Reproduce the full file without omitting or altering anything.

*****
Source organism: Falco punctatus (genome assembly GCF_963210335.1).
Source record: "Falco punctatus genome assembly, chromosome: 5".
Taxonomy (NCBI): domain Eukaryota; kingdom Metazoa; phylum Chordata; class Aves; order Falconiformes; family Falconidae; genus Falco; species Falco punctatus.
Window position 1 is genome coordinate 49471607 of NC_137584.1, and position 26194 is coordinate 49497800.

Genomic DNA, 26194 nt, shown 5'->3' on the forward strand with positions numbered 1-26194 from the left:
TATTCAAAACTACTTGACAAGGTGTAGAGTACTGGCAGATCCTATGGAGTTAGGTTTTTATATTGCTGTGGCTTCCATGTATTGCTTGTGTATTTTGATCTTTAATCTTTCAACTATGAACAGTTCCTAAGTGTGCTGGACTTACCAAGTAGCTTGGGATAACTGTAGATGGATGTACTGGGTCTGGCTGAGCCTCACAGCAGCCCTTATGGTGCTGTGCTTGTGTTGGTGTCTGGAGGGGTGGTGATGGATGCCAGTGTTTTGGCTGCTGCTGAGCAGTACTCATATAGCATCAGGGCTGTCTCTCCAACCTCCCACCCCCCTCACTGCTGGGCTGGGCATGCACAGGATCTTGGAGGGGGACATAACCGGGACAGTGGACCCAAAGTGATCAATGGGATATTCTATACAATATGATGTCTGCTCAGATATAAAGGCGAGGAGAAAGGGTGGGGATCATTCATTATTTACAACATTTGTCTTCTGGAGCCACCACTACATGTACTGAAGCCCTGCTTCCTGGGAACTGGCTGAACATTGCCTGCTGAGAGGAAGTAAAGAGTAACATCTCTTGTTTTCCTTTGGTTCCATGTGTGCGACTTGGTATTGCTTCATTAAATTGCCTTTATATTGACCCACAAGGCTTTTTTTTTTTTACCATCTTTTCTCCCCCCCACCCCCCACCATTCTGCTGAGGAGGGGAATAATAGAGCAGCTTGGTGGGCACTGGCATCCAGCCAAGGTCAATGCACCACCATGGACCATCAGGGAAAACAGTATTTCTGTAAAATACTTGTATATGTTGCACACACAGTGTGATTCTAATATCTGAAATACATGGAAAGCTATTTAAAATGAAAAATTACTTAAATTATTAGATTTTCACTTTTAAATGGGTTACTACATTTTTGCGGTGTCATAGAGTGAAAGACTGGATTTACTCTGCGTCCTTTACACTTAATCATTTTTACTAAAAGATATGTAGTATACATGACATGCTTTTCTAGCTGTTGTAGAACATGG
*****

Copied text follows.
Source organism: Falco punctatus (genome assembly GCF_963210335.1).
Source record: "Falco punctatus genome assembly, chromosome: 5".
Taxonomy (NCBI): domain Eukaryota; kingdom Metazoa; phylum Chordata; class Aves; order Falconiformes; family Falconidae; genus Falco; species Falco punctatus.
Window position 1 is genome coordinate 49471607 of NC_137584.1, and position 26194 is coordinate 49497800.

Genomic DNA, 26194 nt, shown 5'->3' on the forward strand with positions numbered 1-26194 from the left:
TATTCAAAACTACTTGACAAGGTGTAGAGTACTGGCAGATCCTATGGAGTTAGGTTTTTATATTGCTGTGGCTTCCATGTATTGCTTGTGTATTTTGATCTTTAATCTTTCAACTATGAACAGTTCCTAAGTGTGCTGGACTTACCAAGTAGCTTGGGATAACTGTAGATGGATGTACTGGGTCTGGCTGAGCCTCACAGCAGCCCTTATGGTGCTGTGCTTGTGTTGGTGTCTGGAGGGGTGGTGATGGATGCCAGTGTTTTGGCTGCTGCTGAGCAGTACTCATATAGCATCAGGGCTGTCTCTCCAACCTCCCACCCCCCTCACTGCTGGGCTGGGCATGCACAGGATCTTGGAGGGGGACATAACCGGGACAGTGGACCCAAAGTGATCAATGGGATATTCTATACAATATGATGTCTGCTCAGATATAAAGGCGAGGAGAAAGGGTGGGGATCATTCATTATTTACAACATTTGTCTTCTGGAGCCACCACTACATGTACTGAAGCCCTGCTTCCTGGGAACTGGCTGAACATTGCCTGCTGAGAGGAAGTAAAGAGTAACATCTCTTGTTTTCCTTTGGTTCCATGTGTGCGACTTGGTATTGCTTCATTAAATTGCCTTTATATTGACCCACAAGGCTTTTTTTTTTTTACCATCTTTTCTCCCCCCCACCCCCCACCATTCTGCTGAGGAGGGGAATAATAGAGCAGCTTGGTGGGCACTGGCATCCAGCCAAGGTCAATGCACCACCATGGACCATCAGGGAAAACAGTATTTCTGTAAAATACTTGTATATGTTGCACACACAGTGTGATTCTAATATCTGAAATACATGGAAAGCTATTTAAAATGAAAAATTACTTAAATTATTAGATTTTCACTTTTAAATGGGTTACTACATTTTTGCGGTGTCATAGAGTGAAAGACTGGATTTACTCTGCGTCCTTTACACTTAATCATTTTTACTAAAAGATATGTAGTATACATGACATGCTTTTCTAGCTGTTGTAGAACATGG